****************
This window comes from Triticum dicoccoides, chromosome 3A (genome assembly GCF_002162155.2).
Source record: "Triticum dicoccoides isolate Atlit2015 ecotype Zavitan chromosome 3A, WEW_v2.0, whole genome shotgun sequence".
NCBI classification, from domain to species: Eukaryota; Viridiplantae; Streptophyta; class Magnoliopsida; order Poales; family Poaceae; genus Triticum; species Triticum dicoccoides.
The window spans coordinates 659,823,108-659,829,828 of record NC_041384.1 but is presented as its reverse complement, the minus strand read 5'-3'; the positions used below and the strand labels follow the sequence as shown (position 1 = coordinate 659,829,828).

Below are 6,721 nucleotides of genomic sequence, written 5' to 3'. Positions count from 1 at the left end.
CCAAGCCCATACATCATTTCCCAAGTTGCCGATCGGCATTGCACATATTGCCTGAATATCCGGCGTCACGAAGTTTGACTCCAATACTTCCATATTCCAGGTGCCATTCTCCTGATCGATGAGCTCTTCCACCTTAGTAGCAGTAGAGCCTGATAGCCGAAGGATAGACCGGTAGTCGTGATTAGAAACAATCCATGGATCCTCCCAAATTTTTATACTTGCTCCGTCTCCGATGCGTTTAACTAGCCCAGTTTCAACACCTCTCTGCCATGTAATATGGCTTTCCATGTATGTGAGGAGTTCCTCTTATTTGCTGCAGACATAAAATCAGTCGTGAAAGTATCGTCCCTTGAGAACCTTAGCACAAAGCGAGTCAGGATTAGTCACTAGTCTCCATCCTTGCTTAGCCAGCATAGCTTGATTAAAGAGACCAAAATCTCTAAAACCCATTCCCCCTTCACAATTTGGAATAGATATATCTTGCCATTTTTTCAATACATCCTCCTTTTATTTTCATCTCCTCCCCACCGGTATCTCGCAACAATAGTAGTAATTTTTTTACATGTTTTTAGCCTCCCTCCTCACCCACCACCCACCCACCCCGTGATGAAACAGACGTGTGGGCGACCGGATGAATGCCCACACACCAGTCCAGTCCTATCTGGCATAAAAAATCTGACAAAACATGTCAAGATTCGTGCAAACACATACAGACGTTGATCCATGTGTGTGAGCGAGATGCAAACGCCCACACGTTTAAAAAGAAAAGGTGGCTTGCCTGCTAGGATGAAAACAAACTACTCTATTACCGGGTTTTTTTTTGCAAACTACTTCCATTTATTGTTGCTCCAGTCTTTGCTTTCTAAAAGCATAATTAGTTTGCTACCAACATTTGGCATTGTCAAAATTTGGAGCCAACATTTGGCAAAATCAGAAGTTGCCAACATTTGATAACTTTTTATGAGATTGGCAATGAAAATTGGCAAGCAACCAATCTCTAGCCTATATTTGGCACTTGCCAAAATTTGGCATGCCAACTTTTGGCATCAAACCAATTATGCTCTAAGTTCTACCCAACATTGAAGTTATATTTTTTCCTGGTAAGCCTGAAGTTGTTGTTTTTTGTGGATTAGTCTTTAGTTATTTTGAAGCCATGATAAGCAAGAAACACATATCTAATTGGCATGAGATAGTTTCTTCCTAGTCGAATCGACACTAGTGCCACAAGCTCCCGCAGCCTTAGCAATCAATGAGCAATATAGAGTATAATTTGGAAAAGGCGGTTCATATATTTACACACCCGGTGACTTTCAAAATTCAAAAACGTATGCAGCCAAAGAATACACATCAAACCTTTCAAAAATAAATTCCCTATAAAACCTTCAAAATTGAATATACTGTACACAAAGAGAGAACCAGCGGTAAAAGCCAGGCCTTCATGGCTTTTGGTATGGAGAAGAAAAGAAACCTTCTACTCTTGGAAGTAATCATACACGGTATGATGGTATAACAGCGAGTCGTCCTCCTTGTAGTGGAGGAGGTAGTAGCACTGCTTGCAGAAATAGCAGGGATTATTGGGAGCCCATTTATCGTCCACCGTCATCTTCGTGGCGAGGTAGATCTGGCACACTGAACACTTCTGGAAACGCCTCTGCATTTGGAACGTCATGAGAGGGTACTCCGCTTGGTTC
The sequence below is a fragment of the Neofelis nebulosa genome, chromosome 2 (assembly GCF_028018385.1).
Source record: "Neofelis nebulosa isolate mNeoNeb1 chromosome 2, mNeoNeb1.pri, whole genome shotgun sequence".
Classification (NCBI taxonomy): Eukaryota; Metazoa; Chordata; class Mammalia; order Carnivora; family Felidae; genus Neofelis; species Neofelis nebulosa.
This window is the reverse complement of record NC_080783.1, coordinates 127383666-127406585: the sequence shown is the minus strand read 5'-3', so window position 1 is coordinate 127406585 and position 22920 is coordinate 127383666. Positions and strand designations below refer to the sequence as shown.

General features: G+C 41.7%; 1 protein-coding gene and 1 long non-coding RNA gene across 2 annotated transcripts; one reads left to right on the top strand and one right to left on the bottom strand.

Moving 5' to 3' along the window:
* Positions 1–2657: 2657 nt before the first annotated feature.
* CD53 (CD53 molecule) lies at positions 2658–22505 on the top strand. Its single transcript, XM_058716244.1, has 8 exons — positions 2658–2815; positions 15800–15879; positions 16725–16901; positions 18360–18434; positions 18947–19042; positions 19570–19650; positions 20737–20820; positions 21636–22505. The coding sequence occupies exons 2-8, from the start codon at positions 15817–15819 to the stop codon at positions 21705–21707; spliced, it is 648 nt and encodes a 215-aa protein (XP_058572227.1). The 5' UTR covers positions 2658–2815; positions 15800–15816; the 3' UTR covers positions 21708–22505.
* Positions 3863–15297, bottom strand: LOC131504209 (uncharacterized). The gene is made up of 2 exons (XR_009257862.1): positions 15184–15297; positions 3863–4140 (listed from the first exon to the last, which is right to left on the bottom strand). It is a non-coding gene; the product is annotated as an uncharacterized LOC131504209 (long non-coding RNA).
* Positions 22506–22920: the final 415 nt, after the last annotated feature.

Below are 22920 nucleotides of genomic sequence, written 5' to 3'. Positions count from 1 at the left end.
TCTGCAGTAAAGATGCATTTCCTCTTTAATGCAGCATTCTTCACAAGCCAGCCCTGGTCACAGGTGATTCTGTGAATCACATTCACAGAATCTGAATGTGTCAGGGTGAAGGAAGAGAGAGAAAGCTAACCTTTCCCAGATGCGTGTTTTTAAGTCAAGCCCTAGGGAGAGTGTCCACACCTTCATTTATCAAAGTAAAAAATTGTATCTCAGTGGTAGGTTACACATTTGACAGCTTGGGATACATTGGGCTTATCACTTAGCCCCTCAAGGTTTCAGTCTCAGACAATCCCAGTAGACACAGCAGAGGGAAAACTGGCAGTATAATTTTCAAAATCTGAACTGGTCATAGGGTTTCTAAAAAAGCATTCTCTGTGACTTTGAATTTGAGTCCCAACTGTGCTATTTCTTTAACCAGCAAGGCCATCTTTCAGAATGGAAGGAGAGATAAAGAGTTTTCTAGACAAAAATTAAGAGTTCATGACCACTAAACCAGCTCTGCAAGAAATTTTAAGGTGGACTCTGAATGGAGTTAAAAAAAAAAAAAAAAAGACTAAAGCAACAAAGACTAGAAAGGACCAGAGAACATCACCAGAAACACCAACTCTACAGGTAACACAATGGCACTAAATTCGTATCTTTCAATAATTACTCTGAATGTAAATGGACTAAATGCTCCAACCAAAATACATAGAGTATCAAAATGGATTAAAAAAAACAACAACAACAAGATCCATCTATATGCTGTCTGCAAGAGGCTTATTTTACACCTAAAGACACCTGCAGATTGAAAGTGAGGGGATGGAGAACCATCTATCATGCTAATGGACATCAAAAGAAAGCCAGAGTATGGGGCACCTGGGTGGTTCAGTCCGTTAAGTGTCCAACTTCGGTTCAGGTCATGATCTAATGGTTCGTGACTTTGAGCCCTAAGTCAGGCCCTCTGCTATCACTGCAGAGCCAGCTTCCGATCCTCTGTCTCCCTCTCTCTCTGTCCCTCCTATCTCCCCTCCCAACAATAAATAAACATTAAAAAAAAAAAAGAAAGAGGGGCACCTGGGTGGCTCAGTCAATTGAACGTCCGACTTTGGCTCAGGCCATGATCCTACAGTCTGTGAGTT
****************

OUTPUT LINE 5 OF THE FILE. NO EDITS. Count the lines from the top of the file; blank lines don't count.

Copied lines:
Below are 6,721 nucleotides of genomic sequence, written 5' to 3'. Positions count from 1 at the left end.